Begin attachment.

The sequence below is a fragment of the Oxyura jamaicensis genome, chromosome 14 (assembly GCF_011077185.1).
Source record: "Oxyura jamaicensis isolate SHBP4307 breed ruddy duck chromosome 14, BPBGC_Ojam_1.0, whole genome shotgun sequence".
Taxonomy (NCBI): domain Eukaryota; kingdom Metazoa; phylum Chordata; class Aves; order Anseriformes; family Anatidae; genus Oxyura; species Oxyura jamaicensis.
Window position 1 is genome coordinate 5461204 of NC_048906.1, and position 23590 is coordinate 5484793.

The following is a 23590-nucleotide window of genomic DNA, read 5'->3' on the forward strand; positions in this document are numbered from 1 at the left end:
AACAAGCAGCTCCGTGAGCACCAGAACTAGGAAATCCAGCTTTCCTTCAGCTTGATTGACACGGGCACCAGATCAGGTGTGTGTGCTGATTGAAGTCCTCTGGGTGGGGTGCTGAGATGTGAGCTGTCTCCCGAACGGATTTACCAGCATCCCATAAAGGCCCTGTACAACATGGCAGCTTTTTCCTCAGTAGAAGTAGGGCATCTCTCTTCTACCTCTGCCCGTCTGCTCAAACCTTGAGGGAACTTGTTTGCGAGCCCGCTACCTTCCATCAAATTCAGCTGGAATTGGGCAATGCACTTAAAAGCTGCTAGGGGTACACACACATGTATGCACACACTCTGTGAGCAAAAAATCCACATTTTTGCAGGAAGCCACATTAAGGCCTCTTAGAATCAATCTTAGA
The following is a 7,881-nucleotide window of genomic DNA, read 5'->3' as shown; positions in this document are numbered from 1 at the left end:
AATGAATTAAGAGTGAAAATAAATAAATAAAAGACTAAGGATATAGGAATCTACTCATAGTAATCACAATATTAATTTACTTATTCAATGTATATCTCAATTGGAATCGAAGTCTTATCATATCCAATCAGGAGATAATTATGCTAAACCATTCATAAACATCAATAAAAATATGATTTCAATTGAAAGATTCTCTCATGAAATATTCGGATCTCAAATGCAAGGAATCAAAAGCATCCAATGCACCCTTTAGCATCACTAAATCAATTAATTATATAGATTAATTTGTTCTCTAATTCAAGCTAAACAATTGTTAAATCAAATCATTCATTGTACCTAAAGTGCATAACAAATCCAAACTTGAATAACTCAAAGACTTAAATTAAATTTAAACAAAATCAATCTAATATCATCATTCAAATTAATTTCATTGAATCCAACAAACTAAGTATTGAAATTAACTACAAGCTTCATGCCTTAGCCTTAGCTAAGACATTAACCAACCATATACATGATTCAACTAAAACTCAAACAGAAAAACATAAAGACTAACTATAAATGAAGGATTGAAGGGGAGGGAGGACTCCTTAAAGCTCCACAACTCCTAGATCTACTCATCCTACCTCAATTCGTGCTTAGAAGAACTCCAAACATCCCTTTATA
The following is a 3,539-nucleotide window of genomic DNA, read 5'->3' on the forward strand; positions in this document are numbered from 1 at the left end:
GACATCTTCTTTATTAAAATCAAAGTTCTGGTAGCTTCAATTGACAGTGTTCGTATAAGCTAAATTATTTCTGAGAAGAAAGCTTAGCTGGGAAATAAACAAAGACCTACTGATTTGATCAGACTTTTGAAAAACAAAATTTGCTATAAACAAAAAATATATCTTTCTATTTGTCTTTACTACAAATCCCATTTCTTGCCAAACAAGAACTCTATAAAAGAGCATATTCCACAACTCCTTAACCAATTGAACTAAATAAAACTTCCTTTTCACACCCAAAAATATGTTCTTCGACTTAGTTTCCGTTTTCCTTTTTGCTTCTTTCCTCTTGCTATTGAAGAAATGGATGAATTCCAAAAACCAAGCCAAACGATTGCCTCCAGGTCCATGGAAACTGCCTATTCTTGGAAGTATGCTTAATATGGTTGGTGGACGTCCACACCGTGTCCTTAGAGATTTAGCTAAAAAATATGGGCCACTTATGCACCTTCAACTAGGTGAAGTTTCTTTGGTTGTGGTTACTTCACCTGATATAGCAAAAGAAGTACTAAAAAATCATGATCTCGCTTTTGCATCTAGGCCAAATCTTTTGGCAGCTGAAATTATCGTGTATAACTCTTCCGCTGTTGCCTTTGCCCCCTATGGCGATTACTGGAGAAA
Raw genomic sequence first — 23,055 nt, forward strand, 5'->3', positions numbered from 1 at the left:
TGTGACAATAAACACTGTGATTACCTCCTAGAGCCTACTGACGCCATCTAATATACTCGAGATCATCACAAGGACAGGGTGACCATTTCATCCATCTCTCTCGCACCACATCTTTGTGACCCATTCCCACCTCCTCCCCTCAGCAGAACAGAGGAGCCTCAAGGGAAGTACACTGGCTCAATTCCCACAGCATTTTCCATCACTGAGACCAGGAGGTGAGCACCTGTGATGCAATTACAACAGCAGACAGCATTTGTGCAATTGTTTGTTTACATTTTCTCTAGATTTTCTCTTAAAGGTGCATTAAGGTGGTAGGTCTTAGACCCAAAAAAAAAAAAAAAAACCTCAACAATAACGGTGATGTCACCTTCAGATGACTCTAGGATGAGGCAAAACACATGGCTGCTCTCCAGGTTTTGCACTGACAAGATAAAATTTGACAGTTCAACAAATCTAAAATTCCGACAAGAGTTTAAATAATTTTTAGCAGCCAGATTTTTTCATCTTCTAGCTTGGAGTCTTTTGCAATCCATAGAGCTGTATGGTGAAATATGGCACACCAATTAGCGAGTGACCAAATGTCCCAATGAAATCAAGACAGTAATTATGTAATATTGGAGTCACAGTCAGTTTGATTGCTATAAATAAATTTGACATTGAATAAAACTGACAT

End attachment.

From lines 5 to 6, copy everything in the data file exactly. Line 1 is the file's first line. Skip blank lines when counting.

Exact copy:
The following is a 23590-nucleotide window of genomic DNA, read 5'->3' on the forward strand; positions in this document are numbered from 1 at the left end:
AACAAGCAGCTCCGTGAGCACCAGAACTAGGAAATCCAGCTTTCCTTCAGCTTGATTGACACGGGCACCAGATCAGGTGTGTGTGCTGATTGAAGTCCTCTGGGTGGGGTGCTGAGATGTGAGCTGTCTCCCGAACGGATTTACCAGCATCCCATAAAGGCCCTGTACAACATGGCAGCTTTTTCCTCAGTAGAAGTAGGGCATCTCTCTTCTACCTCTGCCCGTCTGCTCAAACCTTGAGGGAACTTGTTTGCGAGCCCGCTACCTTCCATCAAATTCAGCTGGAATTGGGCAATGCACTTAAAAGCTGCTAGGGGTACACACACATGTATGCACACACTCTGTGAGCAAAAAATCCACATTTTTGCAGGAAGCCACATTAAGGCCTCTTAGAATCAATCTTAGA